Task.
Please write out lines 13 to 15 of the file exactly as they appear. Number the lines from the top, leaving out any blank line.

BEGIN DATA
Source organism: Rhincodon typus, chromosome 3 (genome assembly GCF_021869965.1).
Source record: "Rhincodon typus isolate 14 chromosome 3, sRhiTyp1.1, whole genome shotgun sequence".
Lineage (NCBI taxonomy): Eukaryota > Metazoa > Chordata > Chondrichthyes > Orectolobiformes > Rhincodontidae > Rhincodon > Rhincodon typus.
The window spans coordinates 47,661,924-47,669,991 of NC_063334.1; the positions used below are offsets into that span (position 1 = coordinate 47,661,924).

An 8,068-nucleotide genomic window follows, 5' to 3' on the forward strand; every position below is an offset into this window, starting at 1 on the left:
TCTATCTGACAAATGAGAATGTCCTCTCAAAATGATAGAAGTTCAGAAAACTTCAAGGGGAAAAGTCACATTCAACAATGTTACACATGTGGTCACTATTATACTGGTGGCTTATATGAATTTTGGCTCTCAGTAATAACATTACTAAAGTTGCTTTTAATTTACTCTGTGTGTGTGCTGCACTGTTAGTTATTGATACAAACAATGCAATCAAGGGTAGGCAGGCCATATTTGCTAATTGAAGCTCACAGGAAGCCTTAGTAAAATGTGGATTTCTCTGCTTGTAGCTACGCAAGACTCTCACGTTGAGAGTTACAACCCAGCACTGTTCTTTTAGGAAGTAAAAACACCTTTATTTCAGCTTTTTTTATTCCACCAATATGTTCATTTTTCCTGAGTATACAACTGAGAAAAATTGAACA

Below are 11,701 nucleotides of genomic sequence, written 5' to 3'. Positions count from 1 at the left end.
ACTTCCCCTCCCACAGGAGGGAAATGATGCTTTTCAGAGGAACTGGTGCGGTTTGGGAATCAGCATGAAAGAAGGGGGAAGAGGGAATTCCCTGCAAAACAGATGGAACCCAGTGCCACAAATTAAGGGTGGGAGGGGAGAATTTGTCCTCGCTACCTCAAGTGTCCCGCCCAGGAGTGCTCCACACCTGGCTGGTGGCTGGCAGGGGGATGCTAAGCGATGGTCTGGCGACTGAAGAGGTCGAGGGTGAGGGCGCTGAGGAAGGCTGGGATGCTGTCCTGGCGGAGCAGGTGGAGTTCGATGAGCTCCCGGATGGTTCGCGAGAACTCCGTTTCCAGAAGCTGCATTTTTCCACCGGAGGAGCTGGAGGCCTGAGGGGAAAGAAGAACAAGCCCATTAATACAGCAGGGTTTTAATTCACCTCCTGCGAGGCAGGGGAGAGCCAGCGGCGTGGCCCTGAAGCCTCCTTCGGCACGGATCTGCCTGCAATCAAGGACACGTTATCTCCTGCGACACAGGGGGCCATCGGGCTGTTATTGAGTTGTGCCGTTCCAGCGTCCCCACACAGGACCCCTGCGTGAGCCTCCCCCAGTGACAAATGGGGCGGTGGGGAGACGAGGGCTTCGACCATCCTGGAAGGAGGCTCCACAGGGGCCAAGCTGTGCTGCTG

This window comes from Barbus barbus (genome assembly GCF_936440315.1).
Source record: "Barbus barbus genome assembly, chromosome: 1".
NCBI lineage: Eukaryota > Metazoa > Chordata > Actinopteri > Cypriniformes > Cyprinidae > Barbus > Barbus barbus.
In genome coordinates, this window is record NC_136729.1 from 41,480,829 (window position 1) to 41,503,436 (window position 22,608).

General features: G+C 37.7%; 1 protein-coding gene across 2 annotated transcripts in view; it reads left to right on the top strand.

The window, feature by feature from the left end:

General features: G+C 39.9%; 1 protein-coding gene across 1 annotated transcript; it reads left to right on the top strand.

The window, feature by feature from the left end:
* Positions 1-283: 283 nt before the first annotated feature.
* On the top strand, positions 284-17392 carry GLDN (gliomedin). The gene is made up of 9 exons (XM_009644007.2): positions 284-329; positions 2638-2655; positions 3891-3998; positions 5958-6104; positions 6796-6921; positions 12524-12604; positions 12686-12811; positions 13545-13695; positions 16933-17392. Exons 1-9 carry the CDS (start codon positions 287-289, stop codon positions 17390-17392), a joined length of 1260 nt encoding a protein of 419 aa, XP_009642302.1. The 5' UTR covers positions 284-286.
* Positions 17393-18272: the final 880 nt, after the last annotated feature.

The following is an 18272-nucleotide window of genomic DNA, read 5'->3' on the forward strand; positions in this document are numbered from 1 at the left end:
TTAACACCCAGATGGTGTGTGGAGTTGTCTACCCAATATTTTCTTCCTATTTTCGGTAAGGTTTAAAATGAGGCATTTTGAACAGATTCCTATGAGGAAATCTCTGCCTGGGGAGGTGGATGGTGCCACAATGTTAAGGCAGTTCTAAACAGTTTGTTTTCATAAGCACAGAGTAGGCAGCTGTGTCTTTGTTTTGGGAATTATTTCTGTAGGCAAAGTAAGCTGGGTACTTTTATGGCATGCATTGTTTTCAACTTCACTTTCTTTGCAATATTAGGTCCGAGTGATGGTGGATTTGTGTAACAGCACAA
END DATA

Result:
General features: G+C 37.7%; 1 protein-coding gene across 2 annotated transcripts in view; it reads left to right on the top strand.

The window, feature by feature from the left end:

General features: G+C 39.9%; 1 protein-coding gene across 1 annotated transcript; it reads left to right on the top strand.